(KUTV) — Gov. Gary Herbert announced changes to the state's color-coded coronavirus recovery plan to help reopen all schools in fall, as he and others pleaded with Utahns to wear masks.
"It's imperative we open our schools," Herbert said. "Nobody wants anything other than a safe environment... We can not afford to close our schools."
Herbert announced the modifications, specifically the orange phase, so schools in Salt Lake City can reopen during the 2020-2021 academic year.
Salt Lake City is the only area in Utah that is still in the orange phase, which forces schools to close its doors. The modification will allow the schools to open until the city moves into the yellow phase.
This comes as school districts are scrambling to create plans that align with public health guidelines for the upcoming academic year.
Dr. Lexi Cunningham of the Utah State Superintendents Association said every plan will address movement, duration, proximity, group size, respiratory output, touch and congestion. The plans can be found here.
Herbert announced last week that everyone who works in, attends or visits a K-12 school will be required to wear a face covering. Exceptions include:
Last night, a session, before the Utah County Commission, was to discuss a proposed “compassionate mask exemption“ for some children once school is back in session.Commissioner Bill Lee floated the exemption so some kids, with certain conditions, could go mask free. A large group of people with few wearing masks, led to the abrupt end of an anti-mask mandate meeting in Utah County.
"We must respect differing views and opinions. We all have the same goal and we want economy to get back to normal," Herbert said about the meeting.
That same day, parents and students rallied at the Salt Lake Board of Education to demand that students return to the classroom this fall.
Herbert says he is open to other changes and that the full order will be released soon. He also said masks will be provided for all students.
The governor and other health and state leaders pleaded with Utahns to wear masks.
"We encourage you to do the right thing so that we don't have to tell you what to do," Herbert said about mask mandates, adding. "I much prefer doing it on a voluntary basis."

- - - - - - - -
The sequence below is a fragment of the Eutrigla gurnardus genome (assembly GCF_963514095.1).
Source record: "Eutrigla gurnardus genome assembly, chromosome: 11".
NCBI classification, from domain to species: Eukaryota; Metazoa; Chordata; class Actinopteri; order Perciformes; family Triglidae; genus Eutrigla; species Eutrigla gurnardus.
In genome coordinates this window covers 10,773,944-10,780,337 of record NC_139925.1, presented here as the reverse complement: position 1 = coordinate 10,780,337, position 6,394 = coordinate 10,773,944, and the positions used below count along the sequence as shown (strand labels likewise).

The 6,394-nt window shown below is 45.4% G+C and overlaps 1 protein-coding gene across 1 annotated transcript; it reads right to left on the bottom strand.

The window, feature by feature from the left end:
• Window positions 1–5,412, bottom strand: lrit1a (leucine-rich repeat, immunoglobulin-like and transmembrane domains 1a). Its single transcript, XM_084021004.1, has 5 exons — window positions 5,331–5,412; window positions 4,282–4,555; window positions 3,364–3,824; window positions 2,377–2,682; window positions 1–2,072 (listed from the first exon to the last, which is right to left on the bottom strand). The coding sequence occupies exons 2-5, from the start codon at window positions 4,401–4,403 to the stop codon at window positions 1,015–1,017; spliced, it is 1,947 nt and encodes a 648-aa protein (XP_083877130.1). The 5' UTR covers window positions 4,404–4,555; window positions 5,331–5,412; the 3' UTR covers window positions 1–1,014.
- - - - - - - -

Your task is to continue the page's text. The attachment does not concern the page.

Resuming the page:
Dr. Tom Miller, chief medical officer with University of Utah Health, addressed rumors circulating that masks do not prevent the spread of a virus or restrict oxygen.
"For 140 years we've known masks prevent the spread of diseases and that's why surgeons wear them," he said.
Miller reiterated a warning Utahns have heard before: hospitals are near capacity.
"Masks are our medicine now until we have a vaccine," he said. "I'm pleading with you to put your mask on, and put it on now."
This comes after reports that state leaders are preparing a million dollar campaign to encourage Utahns to wear masks, practice social distancing and make other changes to help stop the spread of COVID-19 Utahpolicy.com reported.
Senate President Stuart Adams and House Speaker Brad Wilson met with Gov. Gary Herbert Wednesday afternoon about the pandemic.
There is currently no statewide mask mandate in Utah. Summit, Salt Lake and Grand Counties and Springdale are all under a mask order, which requires people to wear a face covering in public. Herbert reiterated Thursday that counties can ask for permission to make masks mandatory.
"It shows respect for your neighbor," Herbert said about wearing masks. "Thank you for caring for others."
Before Herbert announced changes to the state's color-coded recovery plan, Salt Lake City Mayor Erin Mendenhall posted on Twitter:
We are nearly a month away from school starting. If there were ever a time to take a bold step against COVID, it’s now. Our state needs a mask mandate to safely reopen our schools.
Herbert replied during the press conference, "We have others calling for mask mandate, that's nothing new and on the table but that's a lever we're not going to pull right now. I like local control."
On Thursday, the state reported an increase of 954 cases of coronavirus. The count includes cases that have been identified over the past six weeks but are being added to the total case count on Thursday, according to a statement from the health department.
"Of the newly reported positive cases, 251 are the result of antigen testing that has occurred in some labs since early-June... Additionally, due to an electronic data reporting delay 50 cases that were diagnosed during the first week of July, and 246 cases that were diagnosed earlier this week are being added to the total case count today," the statement read.
Herbert challenged the people of Utah last week to get the seven-day rolling average below 500 by Aug. 1. If that's not reached, the governor warned more serious action may need to be taken.